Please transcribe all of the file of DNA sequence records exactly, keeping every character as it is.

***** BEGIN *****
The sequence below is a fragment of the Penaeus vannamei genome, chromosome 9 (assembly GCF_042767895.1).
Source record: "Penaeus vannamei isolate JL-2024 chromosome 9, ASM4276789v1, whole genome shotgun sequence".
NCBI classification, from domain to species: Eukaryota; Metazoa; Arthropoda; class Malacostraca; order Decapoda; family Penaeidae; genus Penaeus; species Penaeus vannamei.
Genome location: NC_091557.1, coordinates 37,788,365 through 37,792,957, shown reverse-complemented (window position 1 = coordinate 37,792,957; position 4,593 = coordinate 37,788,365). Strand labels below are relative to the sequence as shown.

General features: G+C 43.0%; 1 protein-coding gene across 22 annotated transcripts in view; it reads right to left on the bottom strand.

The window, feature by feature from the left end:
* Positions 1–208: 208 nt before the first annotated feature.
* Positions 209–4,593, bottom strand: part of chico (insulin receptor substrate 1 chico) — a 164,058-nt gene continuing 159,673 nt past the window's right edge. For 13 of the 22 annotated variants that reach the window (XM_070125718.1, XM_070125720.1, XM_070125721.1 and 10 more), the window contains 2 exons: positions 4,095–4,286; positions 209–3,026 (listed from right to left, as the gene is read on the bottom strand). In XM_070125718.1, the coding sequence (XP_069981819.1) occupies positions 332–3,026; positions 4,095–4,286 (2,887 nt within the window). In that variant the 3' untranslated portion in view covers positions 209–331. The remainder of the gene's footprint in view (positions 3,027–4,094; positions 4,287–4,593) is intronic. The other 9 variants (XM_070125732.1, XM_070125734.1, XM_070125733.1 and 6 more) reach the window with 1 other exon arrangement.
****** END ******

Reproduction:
The sequence below is a fragment of the Penaeus vannamei genome, chromosome 9 (assembly GCF_042767895.1).
Source record: "Penaeus vannamei isolate JL-2024 chromosome 9, ASM4276789v1, whole genome shotgun sequence".
NCBI classification, from domain to species: Eukaryota; Metazoa; Arthropoda; class Malacostraca; order Decapoda; family Penaeidae; genus Penaeus; species Penaeus vannamei.
Genome location: NC_091557.1, coordinates 37,788,365 through 37,792,957, shown reverse-complemented (window position 1 = coordinate 37,792,957; position 4,593 = coordinate 37,788,365). Strand labels below are relative to the sequence as shown.

General features: G+C 43.0%; 1 protein-coding gene across 22 annotated transcripts in view; it reads right to left on the bottom strand.

The window, feature by feature from the left end:
* Positions 1–208: 208 nt before the first annotated feature.
* Positions 209–4,593, bottom strand: part of chico (insulin receptor substrate 1 chico) — a 164,058-nt gene continuing 159,673 nt past the window's right edge. For 13 of the 22 annotated variants that reach the window (XM_070125718.1, XM_070125720.1, XM_070125721.1 and 10 more), the window contains 2 exons: positions 4,095–4,286; positions 209–3,026 (listed from right to left, as the gene is read on the bottom strand). In XM_070125718.1, the coding sequence (XP_069981819.1) occupies positions 332–3,026; positions 4,095–4,286 (2,887 nt within the window). In that variant the 3' untranslated portion in view covers positions 209–331. The remainder of the gene's footprint in view (positions 3,027–4,094; positions 4,287–4,593) is intronic. The other 9 variants (XM_070125732.1, XM_070125734.1, XM_070125733.1 and 6 more) reach the window with 1 other exon arrangement.